A Japanese company is preparing to dump 777,000 tonnes of radioactive waste into the ocean.
The 2011 Tsunami, which killed 16,000 people, also disabled the emergency generators at Fukushima Nuclear Power Plant.
This meant the cooling systems were not active when the reactors shut down.
According to the Japan Times, this caused the biggest nuclear disaster since Chernobyl.
While the clean-up operation continues to this day, tonnes of water is used to pump through the reactors to stop them overheating.
It means that this water becomes radioactive and needs to be stored away.
Now 600 barrels containing around 777,000 tonnes of radioactive water are set to be dumped in the ocean.
Chairman of the Tokyo Electric Power Company, Takashi Kawamura, claims that it is essential because they are running out of space to store the barrels.
‘The decision has already been made,’ he said.
It’s understood that the water contains a radioactive form of hydrogen called tritium.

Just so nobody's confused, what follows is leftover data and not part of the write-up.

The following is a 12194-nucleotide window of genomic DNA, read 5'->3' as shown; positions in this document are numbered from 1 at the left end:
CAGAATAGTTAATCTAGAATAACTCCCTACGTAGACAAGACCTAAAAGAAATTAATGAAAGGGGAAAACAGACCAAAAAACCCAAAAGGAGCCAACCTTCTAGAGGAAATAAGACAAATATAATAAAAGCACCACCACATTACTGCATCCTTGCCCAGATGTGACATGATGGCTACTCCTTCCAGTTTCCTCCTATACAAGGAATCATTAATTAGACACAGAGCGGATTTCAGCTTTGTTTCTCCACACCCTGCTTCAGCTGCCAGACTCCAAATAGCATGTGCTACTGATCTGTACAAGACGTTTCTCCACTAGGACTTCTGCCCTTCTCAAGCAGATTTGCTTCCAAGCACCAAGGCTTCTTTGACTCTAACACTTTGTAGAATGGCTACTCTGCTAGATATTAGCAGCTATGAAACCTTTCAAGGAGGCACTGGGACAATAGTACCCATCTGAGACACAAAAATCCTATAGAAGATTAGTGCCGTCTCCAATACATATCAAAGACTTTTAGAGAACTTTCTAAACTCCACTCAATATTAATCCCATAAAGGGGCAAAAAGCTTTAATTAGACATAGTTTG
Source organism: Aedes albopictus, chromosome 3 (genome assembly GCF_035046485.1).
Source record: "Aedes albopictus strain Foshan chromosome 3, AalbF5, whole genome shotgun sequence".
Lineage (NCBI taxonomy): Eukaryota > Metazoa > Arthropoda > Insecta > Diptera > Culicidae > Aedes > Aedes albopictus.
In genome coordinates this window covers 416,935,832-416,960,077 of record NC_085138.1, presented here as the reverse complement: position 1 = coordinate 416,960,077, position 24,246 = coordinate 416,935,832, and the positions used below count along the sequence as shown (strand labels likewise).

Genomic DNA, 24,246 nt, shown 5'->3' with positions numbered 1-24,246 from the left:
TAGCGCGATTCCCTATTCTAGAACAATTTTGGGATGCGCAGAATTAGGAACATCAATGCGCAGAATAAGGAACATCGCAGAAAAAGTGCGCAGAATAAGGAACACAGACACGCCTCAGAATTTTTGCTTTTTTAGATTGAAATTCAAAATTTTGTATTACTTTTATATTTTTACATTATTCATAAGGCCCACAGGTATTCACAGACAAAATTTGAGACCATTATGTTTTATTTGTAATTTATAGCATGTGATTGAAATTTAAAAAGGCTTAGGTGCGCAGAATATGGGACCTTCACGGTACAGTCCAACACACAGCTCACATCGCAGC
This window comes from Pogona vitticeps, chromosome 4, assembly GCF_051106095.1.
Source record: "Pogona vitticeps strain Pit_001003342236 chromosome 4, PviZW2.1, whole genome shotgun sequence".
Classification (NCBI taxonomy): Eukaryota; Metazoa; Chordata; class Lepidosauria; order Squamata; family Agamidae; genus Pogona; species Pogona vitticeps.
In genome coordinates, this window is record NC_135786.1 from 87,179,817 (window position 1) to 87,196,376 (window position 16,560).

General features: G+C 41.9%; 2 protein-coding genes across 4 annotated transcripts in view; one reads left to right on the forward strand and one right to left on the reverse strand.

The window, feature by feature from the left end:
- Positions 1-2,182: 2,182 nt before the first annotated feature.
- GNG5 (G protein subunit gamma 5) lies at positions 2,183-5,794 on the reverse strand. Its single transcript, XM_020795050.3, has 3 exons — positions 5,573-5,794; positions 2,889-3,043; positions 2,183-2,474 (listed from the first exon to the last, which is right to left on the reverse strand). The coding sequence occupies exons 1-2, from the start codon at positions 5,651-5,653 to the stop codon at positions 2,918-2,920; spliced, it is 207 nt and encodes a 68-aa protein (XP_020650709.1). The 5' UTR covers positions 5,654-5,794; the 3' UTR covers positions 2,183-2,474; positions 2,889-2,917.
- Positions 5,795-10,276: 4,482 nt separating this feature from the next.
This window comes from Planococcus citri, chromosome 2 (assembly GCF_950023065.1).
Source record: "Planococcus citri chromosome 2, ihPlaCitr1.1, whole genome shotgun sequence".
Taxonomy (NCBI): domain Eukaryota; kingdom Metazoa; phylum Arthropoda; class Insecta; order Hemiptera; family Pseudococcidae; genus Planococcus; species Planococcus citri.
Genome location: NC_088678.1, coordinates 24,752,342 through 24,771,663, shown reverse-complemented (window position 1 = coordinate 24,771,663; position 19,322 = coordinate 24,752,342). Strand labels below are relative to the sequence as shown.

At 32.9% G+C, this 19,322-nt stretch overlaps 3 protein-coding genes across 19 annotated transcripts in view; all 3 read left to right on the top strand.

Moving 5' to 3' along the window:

This isotope is used in nuclear weapons, self-powered lighting and chemistry.
Fortunately, tritium is only dangerous to humans if it is ingested in large amounts.
When the waste is released into the ocean, it will be heavily diluted.
Japan is one of 14 countries who have dumped radioactive waste into the ocean.
The USSR, between 1959 and 1992 discarded the most amount of waste, which was mainly in the Arctic Ocean.
The UK is just behind Japan on the list, with Switzerland and America far behind in third and fourth.
Oceanographer Simon Boxall adds: ‘In the broad scale of things, if they do end up putting the material in the Pacific, it will have minimal effect on an ocean basin scale.
‘In an ideal world, we wouldn’t be in this situation. But the question is, what is the safest way forward? In many ways, this is a pragmatic solution.’